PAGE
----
A recent chilly evening at Marzano—our table the envy of others who were waiting—brought two-inch-wide pappardelle noodles bathed in green garlic, wild mushrooms, and an overnight broth simmered with parmesan rinds and prosciutto scraps. Chef Holt’s tricolore salad of bitter lettuces is mellowed by Pecorino Romano and bright with a lemon-anchovy vinaigrette. These are fresh, assertive flavors born from Holt’s background as a saucier at Boulevard and executive sous chef at Primo, a farm restaurant in Maine.
Fitting for the recession, Marzano and Bellanico have become known for low-cost starters such as fried meatballs and braised octopus, and for pizza and pasta.
At Bellanico, an aggressive mix of smoked bacon, jalapeños, garlic, arugula, and slow-roasted tomato sauce produces a deeply satisfying plate of tagliolini.
“It’s food you can eat every day,” says Elizabeth Frumusa, who with her husband, Chris Shepherd, named the restaurant after their two children, Bella, 7, and Nico, 4. “We eat this way at home.”
The couple lived in Glenview after getting married in 1998 and have eyed Park Boulevard for vacancies ever since. Having run Aperto in San Francisco’s Potrero Hill district for 14 years, half that time as its chef-owner, Shepherd understands what it takes to create a neighborhood restaurant. The dining room’s rustic charm—unpolished granite wine bar, walnut tables, and photos of Italian bicycles—sets the scene for bold, honest preparations of fish and lamb.
Jonathan Luce is Shepherd’s chef at Bellanico, where Frumusa runs the wine program. One of Luce’s specialties is malfatti: light dumplings of Italian ricotta and tender chard leaves splashed with brown butter and sage. He creates a clever antipasto out of the chard’s stems, serving them fried with a citrusy aioli.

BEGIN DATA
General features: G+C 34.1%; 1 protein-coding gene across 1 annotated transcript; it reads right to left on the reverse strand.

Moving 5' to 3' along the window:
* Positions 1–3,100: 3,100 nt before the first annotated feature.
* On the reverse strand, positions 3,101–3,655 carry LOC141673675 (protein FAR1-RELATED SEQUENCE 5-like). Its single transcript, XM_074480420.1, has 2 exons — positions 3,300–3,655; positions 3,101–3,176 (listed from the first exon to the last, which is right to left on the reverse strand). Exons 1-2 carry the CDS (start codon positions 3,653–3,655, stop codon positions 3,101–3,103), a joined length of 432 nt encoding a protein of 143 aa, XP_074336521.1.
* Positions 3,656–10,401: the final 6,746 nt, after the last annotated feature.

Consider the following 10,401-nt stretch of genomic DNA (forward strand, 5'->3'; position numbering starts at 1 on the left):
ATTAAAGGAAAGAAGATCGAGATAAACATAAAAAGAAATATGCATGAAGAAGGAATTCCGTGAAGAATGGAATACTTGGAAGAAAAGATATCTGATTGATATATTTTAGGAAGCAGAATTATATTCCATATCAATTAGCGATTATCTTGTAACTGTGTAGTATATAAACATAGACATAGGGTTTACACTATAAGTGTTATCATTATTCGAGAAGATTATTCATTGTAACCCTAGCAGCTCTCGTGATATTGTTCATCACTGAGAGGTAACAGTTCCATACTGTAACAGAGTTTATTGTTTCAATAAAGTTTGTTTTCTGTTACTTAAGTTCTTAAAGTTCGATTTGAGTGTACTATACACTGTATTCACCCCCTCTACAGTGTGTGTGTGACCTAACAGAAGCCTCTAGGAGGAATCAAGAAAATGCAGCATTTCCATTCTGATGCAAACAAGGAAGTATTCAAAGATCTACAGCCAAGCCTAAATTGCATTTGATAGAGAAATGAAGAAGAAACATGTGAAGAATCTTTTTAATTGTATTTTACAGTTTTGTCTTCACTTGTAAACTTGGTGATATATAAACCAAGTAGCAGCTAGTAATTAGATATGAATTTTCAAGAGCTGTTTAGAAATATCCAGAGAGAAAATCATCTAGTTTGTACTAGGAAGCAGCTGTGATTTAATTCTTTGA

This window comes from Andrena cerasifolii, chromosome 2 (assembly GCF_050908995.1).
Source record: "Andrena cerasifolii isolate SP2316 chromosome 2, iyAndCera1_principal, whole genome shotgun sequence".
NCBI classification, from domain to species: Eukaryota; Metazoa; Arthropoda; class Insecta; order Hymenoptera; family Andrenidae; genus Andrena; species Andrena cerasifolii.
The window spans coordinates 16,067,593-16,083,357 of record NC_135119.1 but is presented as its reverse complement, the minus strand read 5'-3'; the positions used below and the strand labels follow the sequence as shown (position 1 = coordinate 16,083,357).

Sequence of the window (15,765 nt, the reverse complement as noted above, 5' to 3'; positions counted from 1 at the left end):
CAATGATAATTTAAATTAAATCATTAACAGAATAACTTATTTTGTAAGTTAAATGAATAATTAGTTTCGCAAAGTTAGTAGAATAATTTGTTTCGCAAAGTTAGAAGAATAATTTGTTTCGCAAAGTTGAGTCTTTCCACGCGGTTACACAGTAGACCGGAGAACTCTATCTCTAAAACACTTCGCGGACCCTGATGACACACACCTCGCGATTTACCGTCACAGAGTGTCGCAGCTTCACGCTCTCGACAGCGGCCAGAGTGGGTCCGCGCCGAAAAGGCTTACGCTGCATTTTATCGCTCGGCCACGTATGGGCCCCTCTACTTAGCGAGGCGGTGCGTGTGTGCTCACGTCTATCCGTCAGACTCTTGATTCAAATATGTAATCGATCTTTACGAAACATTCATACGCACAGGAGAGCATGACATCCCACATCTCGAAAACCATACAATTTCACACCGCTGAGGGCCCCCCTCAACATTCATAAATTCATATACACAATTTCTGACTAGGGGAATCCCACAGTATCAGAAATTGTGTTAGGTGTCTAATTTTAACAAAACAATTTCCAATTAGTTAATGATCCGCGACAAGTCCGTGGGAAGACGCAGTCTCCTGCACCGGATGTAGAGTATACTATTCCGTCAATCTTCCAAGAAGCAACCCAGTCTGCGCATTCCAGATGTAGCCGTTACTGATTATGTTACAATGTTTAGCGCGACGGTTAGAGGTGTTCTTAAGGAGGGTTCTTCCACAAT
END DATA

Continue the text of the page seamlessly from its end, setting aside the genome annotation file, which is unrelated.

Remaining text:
Luce calls himself a “dessertatarian,” proving it with rich creations such as bomboloni—fried doughnuts—and a gooey pudding cake of dark chocolate and dates. At Marzano, desserts are less of a focus, but Holt makes a mean fruit crisp and chocolate-almond tort, and Marzano is the first restaurant to offer soft-serve ice cream (try it sprinkled with pine nuts or biscotti) made by the Strauss Family Creamery.
Topping off a comforting Italian meal with fresh doughnuts or a house-made sundae has to be the ultimate neighborhood treat. It’s a luxury that almost anyone anywhere in the East Bay will find worth the drive. And don’t forget, before you leave, if you need some electrician’s tape—or anything else—the man at True Value Hardware will steer you toward the better deal. ■Contact: Bellanico, (510) 336-1180, bellanico.net; Blackberry Bistro, (510) 336-1088; Marzano, (510) 531-4500, marzanorestaurant.com.
at a glance
What makes it special? Glenview is a safe, old-fashioned neighborhood with cutting-edge restaurants.
The vibe: A modern-day bonfire. Folks come to Park Boulevard to forget their cares and bask in the glow of community and comfort food.
When to go: Go early on the weekend if you want a table without waiting. Call ahead and get put on the waiting list, before you leave the house.
What to order: At Marzano: pork belly, pappardelle, napoletana pizza. At Bellanico: malfatti, tagliolini, fish specials.
Bonus: Marzano has a full bar, Bellanico a great wine bar.